“To me, Chinese contemporary art is like a bird let out of a cage.”
Born Shenyang, Liaoning, 1971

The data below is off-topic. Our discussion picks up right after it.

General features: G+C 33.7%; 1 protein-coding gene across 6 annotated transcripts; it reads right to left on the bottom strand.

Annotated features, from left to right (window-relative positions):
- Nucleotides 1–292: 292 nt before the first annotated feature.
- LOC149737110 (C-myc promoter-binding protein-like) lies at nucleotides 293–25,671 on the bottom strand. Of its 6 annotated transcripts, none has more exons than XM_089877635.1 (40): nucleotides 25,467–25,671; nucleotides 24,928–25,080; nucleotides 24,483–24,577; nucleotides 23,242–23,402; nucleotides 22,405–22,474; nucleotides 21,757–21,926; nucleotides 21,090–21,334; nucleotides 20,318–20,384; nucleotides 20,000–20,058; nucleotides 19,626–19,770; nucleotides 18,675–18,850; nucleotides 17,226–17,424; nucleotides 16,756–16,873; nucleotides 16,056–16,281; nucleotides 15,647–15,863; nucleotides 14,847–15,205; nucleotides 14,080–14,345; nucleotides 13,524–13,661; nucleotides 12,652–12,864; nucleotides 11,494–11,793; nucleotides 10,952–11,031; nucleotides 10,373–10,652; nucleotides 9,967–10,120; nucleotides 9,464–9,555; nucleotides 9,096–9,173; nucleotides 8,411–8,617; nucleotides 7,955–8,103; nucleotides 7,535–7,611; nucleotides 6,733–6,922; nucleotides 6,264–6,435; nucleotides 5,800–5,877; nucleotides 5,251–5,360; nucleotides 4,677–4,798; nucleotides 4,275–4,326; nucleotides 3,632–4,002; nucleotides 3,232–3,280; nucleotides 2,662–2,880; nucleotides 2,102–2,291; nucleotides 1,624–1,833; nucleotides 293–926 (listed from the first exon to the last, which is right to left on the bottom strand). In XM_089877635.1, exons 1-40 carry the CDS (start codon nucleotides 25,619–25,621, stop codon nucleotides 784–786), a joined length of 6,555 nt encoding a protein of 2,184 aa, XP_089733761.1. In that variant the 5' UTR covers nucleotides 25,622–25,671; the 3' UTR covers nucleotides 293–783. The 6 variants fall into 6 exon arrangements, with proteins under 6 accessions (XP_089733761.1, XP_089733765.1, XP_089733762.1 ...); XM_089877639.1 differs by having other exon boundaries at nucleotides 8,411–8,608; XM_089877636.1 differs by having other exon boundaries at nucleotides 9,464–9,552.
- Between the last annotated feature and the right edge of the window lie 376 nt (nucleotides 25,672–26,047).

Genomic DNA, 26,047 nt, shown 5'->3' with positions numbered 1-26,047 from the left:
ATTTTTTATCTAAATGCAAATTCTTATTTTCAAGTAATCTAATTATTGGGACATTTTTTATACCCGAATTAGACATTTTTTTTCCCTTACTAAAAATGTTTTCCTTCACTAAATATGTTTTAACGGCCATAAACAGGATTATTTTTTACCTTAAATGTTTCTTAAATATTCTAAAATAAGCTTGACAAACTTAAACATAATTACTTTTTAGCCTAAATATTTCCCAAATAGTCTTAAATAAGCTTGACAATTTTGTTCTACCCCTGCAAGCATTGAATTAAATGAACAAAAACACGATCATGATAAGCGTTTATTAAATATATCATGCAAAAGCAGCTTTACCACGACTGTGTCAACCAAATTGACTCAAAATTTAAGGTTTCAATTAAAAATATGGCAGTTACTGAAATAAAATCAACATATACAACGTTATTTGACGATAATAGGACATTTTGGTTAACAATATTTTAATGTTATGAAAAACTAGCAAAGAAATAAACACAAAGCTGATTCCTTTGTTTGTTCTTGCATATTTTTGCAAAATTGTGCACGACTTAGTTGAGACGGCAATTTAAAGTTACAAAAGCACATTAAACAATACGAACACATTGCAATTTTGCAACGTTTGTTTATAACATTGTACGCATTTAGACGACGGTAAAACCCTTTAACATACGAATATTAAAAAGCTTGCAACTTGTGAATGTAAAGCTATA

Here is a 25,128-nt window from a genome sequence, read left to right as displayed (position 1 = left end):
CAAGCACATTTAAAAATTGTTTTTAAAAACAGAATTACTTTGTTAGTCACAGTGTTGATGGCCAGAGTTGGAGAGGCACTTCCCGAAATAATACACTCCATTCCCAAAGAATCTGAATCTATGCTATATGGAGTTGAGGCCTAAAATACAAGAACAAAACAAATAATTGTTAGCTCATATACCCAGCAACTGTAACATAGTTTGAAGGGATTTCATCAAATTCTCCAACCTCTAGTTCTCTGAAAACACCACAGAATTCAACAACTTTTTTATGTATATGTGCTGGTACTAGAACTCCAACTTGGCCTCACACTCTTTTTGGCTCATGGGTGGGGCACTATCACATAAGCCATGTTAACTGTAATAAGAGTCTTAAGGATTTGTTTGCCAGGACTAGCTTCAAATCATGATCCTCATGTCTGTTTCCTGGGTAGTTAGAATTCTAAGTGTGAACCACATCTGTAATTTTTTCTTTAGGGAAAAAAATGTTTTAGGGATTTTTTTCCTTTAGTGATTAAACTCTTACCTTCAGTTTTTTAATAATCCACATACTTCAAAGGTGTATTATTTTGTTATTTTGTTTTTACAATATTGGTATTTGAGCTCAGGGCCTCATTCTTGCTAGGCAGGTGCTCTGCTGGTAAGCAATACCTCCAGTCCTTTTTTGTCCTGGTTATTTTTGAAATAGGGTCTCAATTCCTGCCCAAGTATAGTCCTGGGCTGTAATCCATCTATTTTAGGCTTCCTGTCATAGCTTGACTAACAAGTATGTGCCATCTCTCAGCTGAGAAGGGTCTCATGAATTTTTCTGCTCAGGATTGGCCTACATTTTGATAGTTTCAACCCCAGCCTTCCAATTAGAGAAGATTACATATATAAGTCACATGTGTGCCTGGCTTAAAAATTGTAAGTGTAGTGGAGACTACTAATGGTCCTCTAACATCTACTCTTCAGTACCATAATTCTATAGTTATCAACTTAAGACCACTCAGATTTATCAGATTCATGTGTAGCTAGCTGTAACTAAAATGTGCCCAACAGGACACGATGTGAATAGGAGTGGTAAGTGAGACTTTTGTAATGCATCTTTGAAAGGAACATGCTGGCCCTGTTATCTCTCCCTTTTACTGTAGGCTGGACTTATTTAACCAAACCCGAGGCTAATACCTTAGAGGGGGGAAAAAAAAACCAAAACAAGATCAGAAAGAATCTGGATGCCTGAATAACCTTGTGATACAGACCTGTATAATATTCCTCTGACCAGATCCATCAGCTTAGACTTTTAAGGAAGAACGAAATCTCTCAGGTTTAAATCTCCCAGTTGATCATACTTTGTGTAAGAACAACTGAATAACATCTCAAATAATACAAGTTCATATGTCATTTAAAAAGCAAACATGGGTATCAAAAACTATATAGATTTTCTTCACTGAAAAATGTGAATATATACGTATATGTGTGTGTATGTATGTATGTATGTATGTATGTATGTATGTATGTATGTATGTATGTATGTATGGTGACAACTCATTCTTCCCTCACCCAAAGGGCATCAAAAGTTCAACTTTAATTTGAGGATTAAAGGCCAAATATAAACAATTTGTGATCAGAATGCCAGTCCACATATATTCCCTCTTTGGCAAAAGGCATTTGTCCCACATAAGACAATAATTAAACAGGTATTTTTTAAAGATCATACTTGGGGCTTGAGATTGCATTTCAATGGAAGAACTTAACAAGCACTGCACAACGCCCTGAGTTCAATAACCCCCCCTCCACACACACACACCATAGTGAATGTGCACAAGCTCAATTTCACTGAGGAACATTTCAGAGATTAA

The daughter of art teachers and one of three sisters who are all artists, Zhang Chun Hong was schooled from an early age in the rigors of gongbi (literally “detailed strokes”), a style in which plants, birds, animals and insects are rendered with minute precision. The subject of Life Strands (2004) and many of Zhang Chun Hong’s other works is hair: in this case a single, riverine plait that cascades down the wall and across the floor. If it were not so large—more than 11 metres long—it might easily be mistaken for the real thing, lopped off and still hanging from the hairdresser’s scissors. The charcoal-and-pencil plait, set on a white scroll to reflect the interplay of yin and yang, covers not only much space but decades of time: thick and black at the top, it gradually fades to grey at the ends. Its creation also spanned a long time, requiring many thousands of individual strokes. While she applied them, Zhang Chun Hong was awaiting a visa to the United States; in 2006 it arrived, and she now lives in Lawrence, Kansas.